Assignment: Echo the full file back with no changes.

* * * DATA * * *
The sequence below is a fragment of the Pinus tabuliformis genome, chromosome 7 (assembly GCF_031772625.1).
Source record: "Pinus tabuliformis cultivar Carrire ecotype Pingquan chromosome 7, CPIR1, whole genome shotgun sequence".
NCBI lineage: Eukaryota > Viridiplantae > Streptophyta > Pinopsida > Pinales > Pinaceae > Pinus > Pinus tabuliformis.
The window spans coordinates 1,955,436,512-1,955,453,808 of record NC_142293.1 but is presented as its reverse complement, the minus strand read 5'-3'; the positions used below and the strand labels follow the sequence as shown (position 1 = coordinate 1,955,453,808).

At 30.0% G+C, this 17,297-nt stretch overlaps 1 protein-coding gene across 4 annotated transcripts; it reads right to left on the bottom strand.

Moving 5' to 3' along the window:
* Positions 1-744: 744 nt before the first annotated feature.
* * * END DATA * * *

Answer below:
The sequence below is a fragment of the Pinus tabuliformis genome, chromosome 7 (assembly GCF_031772625.1).
Source record: "Pinus tabuliformis cultivar Carrire ecotype Pingquan chromosome 7, CPIR1, whole genome shotgun sequence".
NCBI lineage: Eukaryota > Viridiplantae > Streptophyta > Pinopsida > Pinales > Pinaceae > Pinus > Pinus tabuliformis.
The window spans coordinates 1,955,436,512-1,955,453,808 of record NC_142293.1 but is presented as its reverse complement, the minus strand read 5'-3'; the positions used below and the strand labels follow the sequence as shown (position 1 = coordinate 1,955,453,808).

At 30.0% G+C, this 17,297-nt stretch overlaps 1 protein-coding gene across 4 annotated transcripts; it reads right to left on the bottom strand.

Moving 5' to 3' along the window:
* Positions 1-744: 744 nt before the first annotated feature.